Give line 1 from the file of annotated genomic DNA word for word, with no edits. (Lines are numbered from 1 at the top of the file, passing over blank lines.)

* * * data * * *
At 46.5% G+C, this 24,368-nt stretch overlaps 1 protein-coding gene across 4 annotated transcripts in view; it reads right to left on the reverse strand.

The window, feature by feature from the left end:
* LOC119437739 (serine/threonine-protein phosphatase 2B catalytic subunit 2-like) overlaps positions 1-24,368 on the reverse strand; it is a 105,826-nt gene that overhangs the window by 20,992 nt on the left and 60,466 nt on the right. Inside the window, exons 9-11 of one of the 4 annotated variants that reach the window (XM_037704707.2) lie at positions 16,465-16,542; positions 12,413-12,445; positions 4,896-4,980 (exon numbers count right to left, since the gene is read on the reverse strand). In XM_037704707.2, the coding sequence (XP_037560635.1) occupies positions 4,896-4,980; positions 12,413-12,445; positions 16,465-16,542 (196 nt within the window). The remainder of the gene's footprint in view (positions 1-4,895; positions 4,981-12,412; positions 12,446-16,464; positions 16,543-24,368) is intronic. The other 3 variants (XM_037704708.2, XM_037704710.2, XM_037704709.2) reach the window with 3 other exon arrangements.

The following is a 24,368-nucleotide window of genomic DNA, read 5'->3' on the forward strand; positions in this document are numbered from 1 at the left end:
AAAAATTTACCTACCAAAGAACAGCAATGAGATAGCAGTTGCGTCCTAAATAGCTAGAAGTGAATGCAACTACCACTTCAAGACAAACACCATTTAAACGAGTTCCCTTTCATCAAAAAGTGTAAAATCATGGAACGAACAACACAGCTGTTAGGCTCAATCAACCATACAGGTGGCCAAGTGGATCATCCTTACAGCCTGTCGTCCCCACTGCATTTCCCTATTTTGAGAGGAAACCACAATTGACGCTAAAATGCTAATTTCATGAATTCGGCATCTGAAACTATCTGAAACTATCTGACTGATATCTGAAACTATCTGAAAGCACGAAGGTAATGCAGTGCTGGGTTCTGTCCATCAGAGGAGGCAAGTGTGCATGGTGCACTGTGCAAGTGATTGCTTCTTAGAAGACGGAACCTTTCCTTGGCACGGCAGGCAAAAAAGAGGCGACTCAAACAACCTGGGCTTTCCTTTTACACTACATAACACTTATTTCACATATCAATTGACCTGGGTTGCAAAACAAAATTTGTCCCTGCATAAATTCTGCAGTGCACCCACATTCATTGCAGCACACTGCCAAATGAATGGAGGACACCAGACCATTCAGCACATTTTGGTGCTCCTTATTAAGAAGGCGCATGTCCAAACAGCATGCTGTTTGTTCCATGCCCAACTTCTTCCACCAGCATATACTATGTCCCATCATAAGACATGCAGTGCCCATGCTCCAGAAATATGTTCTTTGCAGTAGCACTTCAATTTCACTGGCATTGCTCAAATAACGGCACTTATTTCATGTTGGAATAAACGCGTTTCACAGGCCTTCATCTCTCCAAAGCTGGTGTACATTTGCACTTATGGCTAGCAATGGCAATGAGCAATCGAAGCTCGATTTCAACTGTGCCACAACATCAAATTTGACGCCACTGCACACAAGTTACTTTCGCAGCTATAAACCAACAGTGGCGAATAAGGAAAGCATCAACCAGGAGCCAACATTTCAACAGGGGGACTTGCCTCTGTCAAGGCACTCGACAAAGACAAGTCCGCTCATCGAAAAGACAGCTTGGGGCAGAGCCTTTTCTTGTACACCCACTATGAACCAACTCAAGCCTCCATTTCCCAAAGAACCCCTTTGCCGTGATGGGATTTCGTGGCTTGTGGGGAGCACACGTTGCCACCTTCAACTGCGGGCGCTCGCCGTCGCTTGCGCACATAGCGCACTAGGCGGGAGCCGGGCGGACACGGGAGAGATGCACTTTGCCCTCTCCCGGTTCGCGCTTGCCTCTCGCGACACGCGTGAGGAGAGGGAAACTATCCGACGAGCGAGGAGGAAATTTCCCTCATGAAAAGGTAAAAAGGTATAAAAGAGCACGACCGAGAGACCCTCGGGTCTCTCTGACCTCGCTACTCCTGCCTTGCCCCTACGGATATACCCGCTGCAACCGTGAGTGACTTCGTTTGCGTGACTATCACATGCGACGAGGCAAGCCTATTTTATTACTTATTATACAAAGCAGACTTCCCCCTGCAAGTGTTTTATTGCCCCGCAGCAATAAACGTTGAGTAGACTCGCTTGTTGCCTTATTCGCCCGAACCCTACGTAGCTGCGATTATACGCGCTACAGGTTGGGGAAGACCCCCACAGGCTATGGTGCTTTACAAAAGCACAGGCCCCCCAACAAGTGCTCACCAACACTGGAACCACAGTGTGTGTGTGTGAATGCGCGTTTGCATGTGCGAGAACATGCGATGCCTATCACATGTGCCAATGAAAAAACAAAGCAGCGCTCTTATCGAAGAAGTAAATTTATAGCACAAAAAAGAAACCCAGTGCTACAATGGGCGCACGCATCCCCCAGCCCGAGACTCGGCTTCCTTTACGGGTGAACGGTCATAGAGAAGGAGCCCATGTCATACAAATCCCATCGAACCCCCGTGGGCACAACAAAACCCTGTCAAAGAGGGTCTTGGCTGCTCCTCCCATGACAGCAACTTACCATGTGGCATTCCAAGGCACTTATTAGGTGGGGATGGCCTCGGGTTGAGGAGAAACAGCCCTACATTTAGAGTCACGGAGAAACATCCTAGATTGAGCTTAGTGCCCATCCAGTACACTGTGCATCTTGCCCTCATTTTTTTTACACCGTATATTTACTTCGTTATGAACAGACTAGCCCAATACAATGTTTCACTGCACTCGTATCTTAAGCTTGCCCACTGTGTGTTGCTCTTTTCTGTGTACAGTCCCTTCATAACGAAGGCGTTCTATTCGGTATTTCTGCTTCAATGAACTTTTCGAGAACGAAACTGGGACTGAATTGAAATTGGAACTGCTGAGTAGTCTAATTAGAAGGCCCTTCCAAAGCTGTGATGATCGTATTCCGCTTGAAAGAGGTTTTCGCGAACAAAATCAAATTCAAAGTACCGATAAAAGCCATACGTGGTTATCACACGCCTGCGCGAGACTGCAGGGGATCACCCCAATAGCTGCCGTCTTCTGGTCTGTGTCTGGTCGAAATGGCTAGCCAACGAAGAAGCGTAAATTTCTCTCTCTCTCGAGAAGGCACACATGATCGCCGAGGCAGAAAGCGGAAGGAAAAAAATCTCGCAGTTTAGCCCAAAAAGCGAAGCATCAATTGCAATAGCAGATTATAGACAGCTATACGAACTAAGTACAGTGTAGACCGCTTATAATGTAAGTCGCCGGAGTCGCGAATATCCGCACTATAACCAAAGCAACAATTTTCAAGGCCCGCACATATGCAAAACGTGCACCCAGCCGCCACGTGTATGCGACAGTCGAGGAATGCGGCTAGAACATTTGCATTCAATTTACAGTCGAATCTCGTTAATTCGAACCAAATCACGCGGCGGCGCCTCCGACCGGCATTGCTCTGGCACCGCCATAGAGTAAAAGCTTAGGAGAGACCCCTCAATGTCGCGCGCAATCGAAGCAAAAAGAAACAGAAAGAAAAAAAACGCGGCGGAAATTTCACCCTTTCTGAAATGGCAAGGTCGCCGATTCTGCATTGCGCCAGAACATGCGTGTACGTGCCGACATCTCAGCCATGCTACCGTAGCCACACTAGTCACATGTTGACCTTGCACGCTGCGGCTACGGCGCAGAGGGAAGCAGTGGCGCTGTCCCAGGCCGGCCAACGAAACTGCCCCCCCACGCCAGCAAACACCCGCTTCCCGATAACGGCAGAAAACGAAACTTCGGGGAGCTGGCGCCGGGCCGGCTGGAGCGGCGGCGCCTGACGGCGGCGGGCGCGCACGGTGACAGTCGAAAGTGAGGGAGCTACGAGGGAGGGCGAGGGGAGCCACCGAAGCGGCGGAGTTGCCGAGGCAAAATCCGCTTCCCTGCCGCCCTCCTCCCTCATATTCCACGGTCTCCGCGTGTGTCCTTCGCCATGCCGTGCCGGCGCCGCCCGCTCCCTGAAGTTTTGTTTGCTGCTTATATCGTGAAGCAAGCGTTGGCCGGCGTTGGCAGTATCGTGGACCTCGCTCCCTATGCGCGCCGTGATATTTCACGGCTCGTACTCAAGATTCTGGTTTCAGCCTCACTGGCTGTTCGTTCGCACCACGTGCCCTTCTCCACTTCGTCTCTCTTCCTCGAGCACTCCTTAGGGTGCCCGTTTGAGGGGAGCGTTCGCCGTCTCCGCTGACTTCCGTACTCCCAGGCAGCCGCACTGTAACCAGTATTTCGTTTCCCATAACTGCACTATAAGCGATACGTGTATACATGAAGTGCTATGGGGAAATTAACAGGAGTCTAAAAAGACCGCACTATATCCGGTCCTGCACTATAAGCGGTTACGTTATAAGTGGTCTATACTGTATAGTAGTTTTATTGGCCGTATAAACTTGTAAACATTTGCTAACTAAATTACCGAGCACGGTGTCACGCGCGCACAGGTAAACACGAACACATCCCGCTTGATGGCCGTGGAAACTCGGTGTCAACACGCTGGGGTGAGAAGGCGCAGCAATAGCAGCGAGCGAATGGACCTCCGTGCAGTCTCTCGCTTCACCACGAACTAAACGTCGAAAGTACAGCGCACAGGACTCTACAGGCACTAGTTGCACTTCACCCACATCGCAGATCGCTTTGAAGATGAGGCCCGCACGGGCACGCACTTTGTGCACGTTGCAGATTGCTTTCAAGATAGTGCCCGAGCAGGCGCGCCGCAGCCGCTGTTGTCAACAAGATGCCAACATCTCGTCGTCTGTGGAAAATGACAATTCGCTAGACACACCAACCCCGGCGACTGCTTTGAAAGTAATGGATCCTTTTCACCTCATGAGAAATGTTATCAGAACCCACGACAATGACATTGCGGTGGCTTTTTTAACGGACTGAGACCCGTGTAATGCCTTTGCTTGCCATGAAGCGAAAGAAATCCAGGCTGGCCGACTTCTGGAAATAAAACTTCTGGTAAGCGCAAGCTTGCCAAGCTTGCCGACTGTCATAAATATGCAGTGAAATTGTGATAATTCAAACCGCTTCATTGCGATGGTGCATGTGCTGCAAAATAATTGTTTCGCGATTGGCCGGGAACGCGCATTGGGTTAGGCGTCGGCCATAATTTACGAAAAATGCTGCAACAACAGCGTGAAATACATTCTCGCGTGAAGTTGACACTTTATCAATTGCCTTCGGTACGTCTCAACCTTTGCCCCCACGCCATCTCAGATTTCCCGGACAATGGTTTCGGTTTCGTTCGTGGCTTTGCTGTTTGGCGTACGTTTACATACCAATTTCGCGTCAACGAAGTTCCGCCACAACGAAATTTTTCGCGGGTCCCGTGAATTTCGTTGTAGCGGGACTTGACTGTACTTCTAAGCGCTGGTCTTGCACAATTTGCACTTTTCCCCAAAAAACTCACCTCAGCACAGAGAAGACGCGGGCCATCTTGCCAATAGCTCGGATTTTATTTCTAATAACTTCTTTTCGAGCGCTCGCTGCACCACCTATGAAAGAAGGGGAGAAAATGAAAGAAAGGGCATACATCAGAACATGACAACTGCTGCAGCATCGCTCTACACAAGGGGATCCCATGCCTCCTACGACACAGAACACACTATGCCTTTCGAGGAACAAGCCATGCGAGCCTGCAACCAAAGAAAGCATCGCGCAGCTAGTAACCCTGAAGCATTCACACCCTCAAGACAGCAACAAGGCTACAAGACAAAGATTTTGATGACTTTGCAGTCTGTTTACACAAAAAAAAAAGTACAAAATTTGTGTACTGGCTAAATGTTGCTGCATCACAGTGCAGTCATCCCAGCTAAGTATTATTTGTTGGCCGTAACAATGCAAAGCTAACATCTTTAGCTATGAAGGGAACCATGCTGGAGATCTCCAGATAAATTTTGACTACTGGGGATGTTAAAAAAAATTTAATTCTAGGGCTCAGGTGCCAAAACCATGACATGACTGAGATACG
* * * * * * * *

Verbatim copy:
At 46.5% G+C, this 24,368-nt stretch overlaps 1 protein-coding gene across 4 annotated transcripts in view; it reads right to left on the reverse strand.